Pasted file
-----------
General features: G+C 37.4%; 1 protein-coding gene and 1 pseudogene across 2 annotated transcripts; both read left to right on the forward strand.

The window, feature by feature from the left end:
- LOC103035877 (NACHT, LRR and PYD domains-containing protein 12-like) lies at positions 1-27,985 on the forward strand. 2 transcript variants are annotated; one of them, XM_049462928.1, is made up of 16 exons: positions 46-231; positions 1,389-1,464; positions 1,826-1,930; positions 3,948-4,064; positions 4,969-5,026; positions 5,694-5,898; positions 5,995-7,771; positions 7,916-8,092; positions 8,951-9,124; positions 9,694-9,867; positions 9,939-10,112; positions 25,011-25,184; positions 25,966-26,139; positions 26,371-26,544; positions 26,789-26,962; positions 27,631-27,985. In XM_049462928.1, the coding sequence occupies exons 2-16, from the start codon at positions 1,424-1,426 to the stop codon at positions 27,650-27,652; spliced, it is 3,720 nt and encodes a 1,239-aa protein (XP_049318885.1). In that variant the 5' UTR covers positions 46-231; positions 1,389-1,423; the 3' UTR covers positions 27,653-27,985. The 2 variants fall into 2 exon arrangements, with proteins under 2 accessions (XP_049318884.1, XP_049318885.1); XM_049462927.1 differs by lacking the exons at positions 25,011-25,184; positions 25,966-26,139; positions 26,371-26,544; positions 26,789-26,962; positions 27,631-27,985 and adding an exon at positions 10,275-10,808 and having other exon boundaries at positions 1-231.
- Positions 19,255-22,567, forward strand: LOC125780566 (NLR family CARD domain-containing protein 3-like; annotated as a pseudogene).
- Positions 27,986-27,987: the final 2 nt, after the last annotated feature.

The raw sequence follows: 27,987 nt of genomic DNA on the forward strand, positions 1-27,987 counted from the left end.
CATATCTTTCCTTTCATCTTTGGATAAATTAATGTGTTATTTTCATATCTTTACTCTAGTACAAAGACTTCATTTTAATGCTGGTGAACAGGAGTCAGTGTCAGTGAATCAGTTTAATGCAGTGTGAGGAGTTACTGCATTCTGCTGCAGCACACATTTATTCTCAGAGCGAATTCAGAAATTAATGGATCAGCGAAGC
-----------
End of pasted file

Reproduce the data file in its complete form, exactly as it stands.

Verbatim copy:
General features: G+C 37.4%; 1 protein-coding gene and 1 pseudogene across 2 annotated transcripts; both read left to right on the forward strand.

The window, feature by feature from the left end:
- LOC103035877 (NACHT, LRR and PYD domains-containing protein 12-like) lies at positions 1-27,985 on the forward strand. 2 transcript variants are annotated; one of them, XM_049462928.1, is made up of 16 exons: positions 46-231; positions 1,389-1,464; positions 1,826-1,930; positions 3,948-4,064; positions 4,969-5,026; positions 5,694-5,898; positions 5,995-7,771; positions 7,916-8,092; positions 8,951-9,124; positions 9,694-9,867; positions 9,939-10,112; positions 25,011-25,184; positions 25,966-26,139; positions 26,371-26,544; positions 26,789-26,962; positions 27,631-27,985. In XM_049462928.1, the coding sequence occupies exons 2-16, from the start codon at positions 1,424-1,426 to the stop codon at positions 27,650-27,652; spliced, it is 3,720 nt and encodes a 1,239-aa protein (XP_049318885.1). In that variant the 5' UTR covers positions 46-231; positions 1,389-1,423; the 3' UTR covers positions 27,653-27,985. The 2 variants fall into 2 exon arrangements, with proteins under 2 accessions (XP_049318884.1, XP_049318885.1); XM_049462927.1 differs by lacking the exons at positions 25,011-25,184; positions 25,966-26,139; positions 26,371-26,544; positions 26,789-26,962; positions 27,631-27,985 and adding an exon at positions 10,275-10,808 and having other exon boundaries at positions 1-231.
- Positions 19,255-22,567, forward strand: LOC125780566 (NLR family CARD domain-containing protein 3-like; annotated as a pseudogene).
- Positions 27,986-27,987: the final 2 nt, after the last annotated feature.

The raw sequence follows: 27,987 nt of genomic DNA on the forward strand, positions 1-27,987 counted from the left end.
CATATCTTTCCTTTCATCTTTGGATAAATTAATGTGTTATTTTCATATCTTTACTCTAGTACAAAGACTTCATTTTAATGCTGGTGAACAGGAGTCAGTGTCAGTGAATCAGTTTAATGCAGTGTGAGGAGTTACTGCATTCTGCTGCAGCACACATTTATTCTCAGAGCGAATTCAGAAATTAATGGATCAGCGAAGC